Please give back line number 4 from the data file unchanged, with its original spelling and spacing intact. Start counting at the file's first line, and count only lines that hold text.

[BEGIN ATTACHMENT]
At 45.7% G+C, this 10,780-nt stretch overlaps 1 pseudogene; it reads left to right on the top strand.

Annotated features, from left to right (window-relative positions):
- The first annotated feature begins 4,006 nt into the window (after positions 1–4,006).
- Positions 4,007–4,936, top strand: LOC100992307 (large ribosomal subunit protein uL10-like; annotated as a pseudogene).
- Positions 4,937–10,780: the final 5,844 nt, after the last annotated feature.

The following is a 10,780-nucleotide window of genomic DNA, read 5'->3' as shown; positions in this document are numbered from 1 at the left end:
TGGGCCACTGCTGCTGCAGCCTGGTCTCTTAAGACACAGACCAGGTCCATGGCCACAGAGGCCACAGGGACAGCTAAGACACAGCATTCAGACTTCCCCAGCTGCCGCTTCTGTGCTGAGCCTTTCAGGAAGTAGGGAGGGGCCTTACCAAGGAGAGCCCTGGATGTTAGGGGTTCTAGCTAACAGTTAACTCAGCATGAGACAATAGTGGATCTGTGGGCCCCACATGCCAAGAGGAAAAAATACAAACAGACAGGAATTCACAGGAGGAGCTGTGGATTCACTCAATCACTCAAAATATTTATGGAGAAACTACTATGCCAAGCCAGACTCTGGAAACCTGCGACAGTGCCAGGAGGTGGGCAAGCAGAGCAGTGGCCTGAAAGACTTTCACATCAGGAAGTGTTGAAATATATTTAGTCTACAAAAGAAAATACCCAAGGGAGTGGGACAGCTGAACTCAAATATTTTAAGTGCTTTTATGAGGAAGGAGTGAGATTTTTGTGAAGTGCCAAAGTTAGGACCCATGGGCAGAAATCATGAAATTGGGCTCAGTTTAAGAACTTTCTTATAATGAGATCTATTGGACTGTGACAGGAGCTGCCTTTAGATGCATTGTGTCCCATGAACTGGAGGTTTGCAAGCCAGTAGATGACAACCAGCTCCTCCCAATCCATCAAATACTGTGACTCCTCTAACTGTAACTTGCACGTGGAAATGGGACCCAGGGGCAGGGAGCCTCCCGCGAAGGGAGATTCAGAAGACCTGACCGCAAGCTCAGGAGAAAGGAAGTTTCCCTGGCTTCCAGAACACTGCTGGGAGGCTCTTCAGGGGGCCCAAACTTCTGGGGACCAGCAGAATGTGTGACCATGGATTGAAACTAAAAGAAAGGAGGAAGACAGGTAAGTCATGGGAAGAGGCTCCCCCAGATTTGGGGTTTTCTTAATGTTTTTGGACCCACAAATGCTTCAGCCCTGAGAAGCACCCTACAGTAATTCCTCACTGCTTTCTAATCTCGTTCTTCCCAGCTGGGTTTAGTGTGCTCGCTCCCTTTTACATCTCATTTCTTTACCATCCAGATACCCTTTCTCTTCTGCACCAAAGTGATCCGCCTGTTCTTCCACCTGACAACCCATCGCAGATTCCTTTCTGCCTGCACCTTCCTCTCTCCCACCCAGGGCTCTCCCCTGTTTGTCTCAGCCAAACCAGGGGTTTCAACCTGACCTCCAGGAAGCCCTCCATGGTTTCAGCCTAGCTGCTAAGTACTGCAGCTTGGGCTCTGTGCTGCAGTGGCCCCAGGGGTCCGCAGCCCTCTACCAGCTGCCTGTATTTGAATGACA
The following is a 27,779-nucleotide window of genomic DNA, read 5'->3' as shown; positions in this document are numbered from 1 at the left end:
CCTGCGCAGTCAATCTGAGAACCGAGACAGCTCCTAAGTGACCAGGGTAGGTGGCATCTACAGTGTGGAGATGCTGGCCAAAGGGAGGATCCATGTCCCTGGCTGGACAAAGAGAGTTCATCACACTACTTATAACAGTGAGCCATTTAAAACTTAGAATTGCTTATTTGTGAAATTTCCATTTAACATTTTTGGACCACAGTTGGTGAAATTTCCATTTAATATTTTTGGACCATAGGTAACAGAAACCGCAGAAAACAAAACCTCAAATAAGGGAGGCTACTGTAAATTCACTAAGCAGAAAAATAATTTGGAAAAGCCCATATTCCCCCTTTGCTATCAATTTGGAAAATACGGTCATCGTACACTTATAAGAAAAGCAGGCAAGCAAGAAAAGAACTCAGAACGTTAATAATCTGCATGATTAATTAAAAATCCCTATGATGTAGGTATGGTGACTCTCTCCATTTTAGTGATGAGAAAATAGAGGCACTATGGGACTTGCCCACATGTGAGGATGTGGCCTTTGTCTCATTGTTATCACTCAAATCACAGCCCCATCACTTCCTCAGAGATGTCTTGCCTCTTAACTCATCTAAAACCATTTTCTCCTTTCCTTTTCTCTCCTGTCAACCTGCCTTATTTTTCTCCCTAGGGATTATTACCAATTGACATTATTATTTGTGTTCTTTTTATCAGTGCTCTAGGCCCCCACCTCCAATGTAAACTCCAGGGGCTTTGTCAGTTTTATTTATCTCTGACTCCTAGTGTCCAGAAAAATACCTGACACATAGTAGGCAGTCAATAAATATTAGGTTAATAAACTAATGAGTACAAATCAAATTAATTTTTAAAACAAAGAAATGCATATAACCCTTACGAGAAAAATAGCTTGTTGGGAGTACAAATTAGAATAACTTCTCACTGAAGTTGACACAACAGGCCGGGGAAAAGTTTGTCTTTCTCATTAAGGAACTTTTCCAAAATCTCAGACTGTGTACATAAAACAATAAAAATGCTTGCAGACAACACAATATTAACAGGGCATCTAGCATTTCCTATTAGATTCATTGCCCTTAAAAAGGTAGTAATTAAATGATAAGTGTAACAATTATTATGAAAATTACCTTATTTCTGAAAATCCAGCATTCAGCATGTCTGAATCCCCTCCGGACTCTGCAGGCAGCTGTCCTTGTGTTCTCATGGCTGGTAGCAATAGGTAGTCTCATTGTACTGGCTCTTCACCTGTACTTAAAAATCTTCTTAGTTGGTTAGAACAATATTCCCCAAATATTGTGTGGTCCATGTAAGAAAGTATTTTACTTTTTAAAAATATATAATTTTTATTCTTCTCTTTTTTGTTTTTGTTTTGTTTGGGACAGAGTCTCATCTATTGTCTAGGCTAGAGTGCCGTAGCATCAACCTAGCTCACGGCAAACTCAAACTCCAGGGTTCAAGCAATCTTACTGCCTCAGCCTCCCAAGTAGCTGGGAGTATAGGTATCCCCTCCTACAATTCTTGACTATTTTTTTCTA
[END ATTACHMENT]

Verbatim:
- Positions 4,007–4,936, top strand: LOC100992307 (large ribosomal subunit protein uL10-like; annotated as a pseudogene).